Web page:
The powerline is mostly ice-free, but I still pulled on my spikes for one uphill section sleek with clear ice pockmarked by gravel and dribbling water. It’s enough to bring me down. Hard. A guy goes by on his bike. He’s going slow, but still, I feel like a wimp. It’s not that I was ever fearless, but I am tentative in a way that is becoming more and more familiar, distinguishing me from my old self. I no longer walk every day, in every kind of weather. My pattern has changed, but it is still where I belong.

Cattail 2

the powerline into Whitemud Ravine

the powerline into Whitemud Ravine

The newly open creek

The newly open creek

black water and ice

black water and ice

the place where it happened (whatever that was)

the place where it happened (whatever ‘it’ was)

4C/3:00pm to 5:00pm (yesterday)

Spring Break

Whitemud Ravine on a Saturday afternoon

Whitemud Ravine on a Saturday afternoon

The beginning of a serious stab at Spring. We should have about 10 days of plus 5 or better, and today it’s 6 and ludicrously blue and beautiful. As it’s been for most of winter thus far, it is also treacherous. My spikes held for the entire walk, and my bones are ever so grateful. Even the ravine, or should I say, especially the ravine was a sheet of ice. I expected the sidewalks on the way to Whitemud to be a combination of ice and water, but most of the snow pack in the ravine was crème brûlée’d along the hills and valleys, and I’m pretty sure I too would have been crème brûlée’d if not for the spikes. A lot of other people were wearing them too. Should have worn them when I was shoveling last week. Took a dive on the driveway and hit my head on the cement. Hard. No noticeable cognitive impairment. Ah well, the roads and trails should be fine in a few weeks. Maybe I’ll even be back into my runners.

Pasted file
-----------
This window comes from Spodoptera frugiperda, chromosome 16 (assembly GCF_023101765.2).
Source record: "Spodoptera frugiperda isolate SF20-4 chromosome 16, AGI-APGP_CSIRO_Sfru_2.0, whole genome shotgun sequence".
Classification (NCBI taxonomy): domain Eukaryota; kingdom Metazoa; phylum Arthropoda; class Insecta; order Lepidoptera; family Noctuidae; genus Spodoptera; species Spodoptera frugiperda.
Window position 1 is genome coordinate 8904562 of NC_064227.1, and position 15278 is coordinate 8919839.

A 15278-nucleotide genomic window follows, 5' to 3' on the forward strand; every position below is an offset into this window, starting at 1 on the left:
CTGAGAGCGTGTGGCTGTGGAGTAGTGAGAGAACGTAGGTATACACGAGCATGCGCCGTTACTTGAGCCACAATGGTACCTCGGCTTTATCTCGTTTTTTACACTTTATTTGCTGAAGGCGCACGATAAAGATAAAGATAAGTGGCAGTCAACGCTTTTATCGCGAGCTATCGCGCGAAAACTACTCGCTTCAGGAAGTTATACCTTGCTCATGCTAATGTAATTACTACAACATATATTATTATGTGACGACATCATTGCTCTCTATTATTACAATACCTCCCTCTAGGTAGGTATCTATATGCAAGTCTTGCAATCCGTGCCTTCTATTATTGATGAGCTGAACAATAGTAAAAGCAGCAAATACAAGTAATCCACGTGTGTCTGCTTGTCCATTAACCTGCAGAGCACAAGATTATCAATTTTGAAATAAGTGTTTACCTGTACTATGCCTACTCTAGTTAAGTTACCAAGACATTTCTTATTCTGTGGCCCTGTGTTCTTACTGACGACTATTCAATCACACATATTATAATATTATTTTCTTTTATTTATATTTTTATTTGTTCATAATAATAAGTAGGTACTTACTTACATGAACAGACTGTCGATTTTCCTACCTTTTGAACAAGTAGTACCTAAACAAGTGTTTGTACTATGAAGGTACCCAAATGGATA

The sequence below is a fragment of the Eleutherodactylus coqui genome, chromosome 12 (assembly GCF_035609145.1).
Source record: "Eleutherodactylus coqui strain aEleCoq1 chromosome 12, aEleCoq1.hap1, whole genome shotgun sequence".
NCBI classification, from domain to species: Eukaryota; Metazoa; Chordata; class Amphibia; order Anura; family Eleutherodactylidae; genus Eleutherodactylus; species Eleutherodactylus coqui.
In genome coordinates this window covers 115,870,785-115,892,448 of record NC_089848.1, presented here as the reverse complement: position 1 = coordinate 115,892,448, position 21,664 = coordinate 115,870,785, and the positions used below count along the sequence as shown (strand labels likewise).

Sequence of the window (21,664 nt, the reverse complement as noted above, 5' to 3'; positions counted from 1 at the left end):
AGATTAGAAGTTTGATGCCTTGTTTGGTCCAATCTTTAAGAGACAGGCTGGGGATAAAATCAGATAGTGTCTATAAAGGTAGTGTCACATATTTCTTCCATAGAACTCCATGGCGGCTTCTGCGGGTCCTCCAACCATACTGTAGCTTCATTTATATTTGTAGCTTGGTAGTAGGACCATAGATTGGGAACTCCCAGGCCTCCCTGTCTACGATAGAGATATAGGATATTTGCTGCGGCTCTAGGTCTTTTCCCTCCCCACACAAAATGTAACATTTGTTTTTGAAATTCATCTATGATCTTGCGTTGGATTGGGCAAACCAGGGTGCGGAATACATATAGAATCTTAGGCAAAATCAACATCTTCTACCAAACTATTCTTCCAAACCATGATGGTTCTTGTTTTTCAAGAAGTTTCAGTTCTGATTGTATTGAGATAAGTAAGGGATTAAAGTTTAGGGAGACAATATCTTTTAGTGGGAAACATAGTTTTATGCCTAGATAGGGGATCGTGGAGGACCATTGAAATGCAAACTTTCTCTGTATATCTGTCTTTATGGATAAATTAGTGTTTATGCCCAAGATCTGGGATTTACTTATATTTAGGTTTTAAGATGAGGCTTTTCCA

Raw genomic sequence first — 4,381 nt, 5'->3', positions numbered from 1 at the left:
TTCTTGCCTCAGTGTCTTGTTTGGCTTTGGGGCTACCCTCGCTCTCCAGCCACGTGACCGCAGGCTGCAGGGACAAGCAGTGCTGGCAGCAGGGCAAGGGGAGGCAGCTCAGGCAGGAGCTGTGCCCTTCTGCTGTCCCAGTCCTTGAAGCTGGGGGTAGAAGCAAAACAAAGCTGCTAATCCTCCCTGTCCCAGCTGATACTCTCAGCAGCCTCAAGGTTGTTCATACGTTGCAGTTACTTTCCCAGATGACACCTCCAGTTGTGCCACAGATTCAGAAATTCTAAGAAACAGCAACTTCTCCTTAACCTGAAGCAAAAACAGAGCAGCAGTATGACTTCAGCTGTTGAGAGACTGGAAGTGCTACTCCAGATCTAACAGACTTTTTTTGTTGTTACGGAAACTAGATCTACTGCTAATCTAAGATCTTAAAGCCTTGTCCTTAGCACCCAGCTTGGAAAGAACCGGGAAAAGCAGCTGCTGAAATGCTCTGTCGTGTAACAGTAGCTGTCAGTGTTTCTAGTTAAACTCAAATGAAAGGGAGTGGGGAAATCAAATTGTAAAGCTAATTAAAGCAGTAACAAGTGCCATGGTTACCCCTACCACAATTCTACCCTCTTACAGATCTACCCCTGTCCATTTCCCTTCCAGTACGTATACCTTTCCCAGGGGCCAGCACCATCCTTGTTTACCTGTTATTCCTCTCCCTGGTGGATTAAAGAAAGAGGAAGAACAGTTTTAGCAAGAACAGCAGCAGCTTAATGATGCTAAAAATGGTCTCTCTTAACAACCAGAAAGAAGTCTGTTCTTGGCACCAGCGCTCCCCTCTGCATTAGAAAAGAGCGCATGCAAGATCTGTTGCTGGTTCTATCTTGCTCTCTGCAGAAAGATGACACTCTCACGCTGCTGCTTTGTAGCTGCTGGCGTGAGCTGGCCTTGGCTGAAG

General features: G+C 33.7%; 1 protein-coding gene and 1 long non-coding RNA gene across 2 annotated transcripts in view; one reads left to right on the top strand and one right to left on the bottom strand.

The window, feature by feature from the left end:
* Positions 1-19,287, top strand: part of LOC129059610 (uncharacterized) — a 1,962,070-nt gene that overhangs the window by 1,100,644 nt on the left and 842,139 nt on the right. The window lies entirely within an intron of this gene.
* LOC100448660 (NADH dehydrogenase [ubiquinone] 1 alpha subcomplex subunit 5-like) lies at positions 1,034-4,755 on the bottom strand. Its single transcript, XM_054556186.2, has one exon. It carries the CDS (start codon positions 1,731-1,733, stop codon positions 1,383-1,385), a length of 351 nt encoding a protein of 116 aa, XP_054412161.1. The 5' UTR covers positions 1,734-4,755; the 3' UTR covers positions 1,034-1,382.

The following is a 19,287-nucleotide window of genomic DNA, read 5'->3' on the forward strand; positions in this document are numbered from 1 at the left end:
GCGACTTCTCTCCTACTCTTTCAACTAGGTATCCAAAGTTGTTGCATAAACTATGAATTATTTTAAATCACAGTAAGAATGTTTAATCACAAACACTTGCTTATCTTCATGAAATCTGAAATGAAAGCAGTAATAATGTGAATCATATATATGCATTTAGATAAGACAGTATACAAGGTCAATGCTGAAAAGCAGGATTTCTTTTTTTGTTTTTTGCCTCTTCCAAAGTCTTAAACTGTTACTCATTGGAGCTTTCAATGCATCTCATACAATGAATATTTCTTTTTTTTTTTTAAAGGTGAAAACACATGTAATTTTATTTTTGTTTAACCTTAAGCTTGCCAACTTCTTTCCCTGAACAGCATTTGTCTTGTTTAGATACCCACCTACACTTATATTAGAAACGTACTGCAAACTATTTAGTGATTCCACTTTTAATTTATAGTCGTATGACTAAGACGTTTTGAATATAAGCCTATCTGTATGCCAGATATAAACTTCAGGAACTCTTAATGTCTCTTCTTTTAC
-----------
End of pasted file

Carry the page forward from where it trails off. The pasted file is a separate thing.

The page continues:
Chickadee Saturday 7

Not too much bird activity in the woods. I could hear all our usual winter companions in the distance but few close by, except for one little chickadee who followed me part of the way home.

12:30 to 2:30/6C

What I Do For Vitamin D (and a Mars Bar)


Does a walk around the neighbourhood count? What if my efforts were courageous, nay even heroic? It’s been a wonky winter. More freeze/thaw situations than in previous years, and a hell of a lot more rain. It reached 7C on Thursday, and then it poured. Last night it snowed about 3 or 4 cm, and so now, Saturday, the temperature has dropped to -13C and the sidewalks are a combination of ruffled ice, sheets of ice, and sweet, sweet death. And yet…the sun is out! It’s beautiful, so I had to walk. Those stupid spikes don’t stay on and I’m wary of heading into the ravines, but to the depths of my being I needed to be under the sun, absorbing vitamin D and all the other good things the blue skies and sun radiate. With my face toward the sun, it was actually warm, and I was able to shed my mitts for half the walk. I even think I heard a robin. I teetered in the middle of the road, searching the tops of spruce trees for a hint of red, but the robin, if indeed it was a robin, stayed hidden. By the end of the half hour walk, I was thoroughly restored, upright, the robin had disappeared, and my pocket contained a Mars Bar. Just as nature intended.